Have you ever wondered why experts like Forbes and Bloomberg estimate that between 80-90 percent of entrepreneurial initiatives fail? American higher ed surely has, and universities are now investing in startups by connecting them to business incubators, product development accelerators, and other higher education-based launchpads. As small business entrepreneurs, we observed early on that many of our cohorts from college retreated to their campus caves (i.e. dorms) to go it alone – typically a bad decision.

Jay Lemons is president of Susquehanna University in Selinsgrove, Pa.

The college presidency is a high-risk occupation. The old challenges—fundraising, strategic planning, managing enrollment, protecting students—are still there, along with newer trials involving demographic shifts, flatlining family incomes, access, and compliance to growing governmental regulation.

David Rugendorf is an attorney with Mitchell Silberberg & Knupp, specializing in immigration and nationality law, representing employers and individuals in administrative petitions to governmental agencies.

Just imagine this nightmare scenario playing out at your institution of higher education: armed agents in navy blue “FBI,” “ICE” and “DHS” windbreakers wandering the halls, stuffing files into boxes marked for evidence, removing and taking possession of computer hard drives, and sealing off rooms with yellow tape.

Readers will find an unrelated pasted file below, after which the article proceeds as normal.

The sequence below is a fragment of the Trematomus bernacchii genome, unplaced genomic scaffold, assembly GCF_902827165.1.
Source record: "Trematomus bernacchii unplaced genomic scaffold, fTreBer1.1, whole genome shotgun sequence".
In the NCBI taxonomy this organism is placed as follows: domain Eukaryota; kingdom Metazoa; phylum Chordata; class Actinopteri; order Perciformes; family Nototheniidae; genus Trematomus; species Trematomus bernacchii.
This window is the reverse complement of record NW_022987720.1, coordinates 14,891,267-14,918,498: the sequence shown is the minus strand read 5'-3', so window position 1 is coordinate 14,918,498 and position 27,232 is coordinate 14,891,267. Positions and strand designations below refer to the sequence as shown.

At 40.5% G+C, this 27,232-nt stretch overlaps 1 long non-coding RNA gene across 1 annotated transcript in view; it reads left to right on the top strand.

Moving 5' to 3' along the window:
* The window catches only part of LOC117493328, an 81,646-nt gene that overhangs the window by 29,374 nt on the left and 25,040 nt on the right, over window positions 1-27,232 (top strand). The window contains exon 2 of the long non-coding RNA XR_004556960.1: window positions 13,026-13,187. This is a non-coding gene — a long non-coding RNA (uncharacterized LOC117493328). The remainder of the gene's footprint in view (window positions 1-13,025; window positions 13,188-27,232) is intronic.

Television reporters chase you and other university officials, shoving bright lights and microphones in your face and pushing for comment.

Agents. Subpoenas. Investigations. Not fun. Certainly avoidable.

Former university president Richard A. Skinner is a senior consultant with Harris Search Associates.

Much of what we read today about higher education tends to dwell on constraints and reductions, but at least one sector of academe is actually growing.

New medical schools are in various states of planning, development and accreditation, while existing schools are expanding class sizes, portending perhaps the greatest increase in this sector since World War II.

Effective student success initiatives begin long before that first day of classes and often continue beyond graduation. The colleges and universities highlighted in the third round of UB’s national Models of Excellence awards program demonstrate a commitment to that holistic experience.

Colleges and universities now expect employees to take action, change behaviors and make decisions that positively impact their health, finances and lifestyles.

Wellness benefits have transformed into all kinds of unique offerings, ranging from on-site vegetable gardens to fitness centers. Meanwhile, traditional “do-everything-for-me” benefits have disappeared.

Adult students engage with their instructor at Lipscomb’s behavioral assessment center, which uses tactics traditionally used in the corporate world to identify and to award credit for incoming students’ life experiences.

A series of initiatives championed by Gov. Bill Haslam in Tennessee—home of the Tennessee Promise free community college initiative—promotes higher education to learners of all ages.

The Reconnect + Complete initiative for degree completion aims for an elusive demographic: non-traditional students, many with families and careers, whose college experiences were cut short by illness, financial troubles or other issues.

Pages